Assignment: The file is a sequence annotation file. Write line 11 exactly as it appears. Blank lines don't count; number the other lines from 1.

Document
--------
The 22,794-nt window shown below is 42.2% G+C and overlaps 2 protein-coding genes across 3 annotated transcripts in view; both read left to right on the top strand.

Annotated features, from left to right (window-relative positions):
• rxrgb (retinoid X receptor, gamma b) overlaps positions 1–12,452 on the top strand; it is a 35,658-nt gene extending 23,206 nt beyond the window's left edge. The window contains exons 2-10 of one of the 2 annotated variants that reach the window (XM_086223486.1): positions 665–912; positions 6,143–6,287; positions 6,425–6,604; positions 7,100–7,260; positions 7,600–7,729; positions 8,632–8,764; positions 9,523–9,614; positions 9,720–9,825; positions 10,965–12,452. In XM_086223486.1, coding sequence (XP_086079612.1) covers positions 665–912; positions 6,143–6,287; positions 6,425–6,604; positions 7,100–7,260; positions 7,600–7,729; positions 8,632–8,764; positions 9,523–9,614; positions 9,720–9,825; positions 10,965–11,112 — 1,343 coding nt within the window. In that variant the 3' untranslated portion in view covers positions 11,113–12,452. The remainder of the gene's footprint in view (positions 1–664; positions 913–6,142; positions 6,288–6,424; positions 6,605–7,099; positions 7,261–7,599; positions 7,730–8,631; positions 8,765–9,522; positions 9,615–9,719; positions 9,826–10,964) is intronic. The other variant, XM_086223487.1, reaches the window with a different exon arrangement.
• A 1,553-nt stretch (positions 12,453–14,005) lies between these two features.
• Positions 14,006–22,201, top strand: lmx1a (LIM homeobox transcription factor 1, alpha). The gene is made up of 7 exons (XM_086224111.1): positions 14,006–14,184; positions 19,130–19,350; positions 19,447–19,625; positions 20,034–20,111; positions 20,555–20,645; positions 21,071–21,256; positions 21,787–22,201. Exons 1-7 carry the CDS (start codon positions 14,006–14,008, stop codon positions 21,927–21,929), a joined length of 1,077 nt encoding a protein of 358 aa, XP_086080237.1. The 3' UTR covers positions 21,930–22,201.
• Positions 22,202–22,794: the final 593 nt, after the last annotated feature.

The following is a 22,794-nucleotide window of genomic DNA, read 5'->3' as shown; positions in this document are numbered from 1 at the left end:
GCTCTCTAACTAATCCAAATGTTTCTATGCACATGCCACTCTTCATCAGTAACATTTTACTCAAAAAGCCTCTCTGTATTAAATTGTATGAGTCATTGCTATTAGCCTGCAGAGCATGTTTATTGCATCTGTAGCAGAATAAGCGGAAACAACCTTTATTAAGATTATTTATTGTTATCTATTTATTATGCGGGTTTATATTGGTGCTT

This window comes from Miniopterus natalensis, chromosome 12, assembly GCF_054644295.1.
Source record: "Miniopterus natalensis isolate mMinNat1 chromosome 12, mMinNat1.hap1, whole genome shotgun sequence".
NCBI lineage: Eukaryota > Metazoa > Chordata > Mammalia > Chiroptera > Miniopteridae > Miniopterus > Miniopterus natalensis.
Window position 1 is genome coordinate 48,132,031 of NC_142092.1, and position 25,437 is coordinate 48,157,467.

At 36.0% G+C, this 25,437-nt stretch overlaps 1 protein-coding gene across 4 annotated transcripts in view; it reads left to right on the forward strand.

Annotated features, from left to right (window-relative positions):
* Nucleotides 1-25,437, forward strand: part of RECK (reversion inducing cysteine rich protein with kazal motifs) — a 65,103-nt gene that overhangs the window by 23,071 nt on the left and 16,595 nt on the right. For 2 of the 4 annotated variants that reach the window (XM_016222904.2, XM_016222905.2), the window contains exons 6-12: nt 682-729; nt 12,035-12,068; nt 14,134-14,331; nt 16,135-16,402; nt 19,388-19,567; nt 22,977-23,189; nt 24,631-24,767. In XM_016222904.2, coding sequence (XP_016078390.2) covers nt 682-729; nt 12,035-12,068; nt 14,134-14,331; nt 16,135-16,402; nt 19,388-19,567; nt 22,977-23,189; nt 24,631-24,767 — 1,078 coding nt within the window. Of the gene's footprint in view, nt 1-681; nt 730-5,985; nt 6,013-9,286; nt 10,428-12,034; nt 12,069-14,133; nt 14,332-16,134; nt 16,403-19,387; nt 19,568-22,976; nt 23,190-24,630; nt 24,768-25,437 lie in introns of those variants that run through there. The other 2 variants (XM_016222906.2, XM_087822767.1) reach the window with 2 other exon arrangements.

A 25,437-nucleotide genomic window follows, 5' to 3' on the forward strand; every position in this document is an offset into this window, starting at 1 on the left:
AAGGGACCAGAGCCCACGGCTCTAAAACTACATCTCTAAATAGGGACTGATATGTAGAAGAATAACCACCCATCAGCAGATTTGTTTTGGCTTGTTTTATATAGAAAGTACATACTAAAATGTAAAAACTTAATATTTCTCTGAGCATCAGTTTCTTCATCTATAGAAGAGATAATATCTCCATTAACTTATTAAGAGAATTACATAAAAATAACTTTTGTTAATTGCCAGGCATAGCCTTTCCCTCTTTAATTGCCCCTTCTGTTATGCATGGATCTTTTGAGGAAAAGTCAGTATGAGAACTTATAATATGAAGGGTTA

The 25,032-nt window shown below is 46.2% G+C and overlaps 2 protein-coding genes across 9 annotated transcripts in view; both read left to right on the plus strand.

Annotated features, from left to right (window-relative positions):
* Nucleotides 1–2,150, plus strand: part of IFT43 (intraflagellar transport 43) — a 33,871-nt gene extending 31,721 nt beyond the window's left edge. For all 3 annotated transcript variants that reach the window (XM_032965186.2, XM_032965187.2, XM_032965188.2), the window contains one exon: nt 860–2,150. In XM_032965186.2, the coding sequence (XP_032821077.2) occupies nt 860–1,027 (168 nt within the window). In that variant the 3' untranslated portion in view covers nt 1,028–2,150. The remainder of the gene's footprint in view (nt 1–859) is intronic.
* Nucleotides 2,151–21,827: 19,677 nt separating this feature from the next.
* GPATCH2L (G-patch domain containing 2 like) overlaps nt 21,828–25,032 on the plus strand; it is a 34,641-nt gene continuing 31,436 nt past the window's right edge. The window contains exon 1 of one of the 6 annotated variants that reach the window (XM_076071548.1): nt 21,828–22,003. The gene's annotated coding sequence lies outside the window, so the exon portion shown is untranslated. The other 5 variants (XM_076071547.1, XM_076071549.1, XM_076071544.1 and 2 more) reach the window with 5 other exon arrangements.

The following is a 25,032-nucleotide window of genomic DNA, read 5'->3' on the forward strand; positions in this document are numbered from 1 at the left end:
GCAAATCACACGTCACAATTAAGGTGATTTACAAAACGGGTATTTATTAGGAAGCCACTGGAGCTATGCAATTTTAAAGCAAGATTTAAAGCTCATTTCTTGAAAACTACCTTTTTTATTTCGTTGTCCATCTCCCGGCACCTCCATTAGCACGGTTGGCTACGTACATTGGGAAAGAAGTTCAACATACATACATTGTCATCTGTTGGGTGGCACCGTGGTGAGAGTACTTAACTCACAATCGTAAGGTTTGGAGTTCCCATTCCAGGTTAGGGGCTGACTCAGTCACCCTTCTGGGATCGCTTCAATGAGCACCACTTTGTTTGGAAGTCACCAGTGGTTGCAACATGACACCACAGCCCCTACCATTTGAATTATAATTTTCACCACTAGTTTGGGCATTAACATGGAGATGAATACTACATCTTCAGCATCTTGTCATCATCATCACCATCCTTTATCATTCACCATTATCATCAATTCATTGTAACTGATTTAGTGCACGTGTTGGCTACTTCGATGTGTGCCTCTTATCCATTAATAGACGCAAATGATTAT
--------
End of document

NCBI lineage: Eukaryota > Metazoa > Chordata > Mammalia > Chiroptera > Miniopteridae > Miniopterus > Miniopterus natalensis.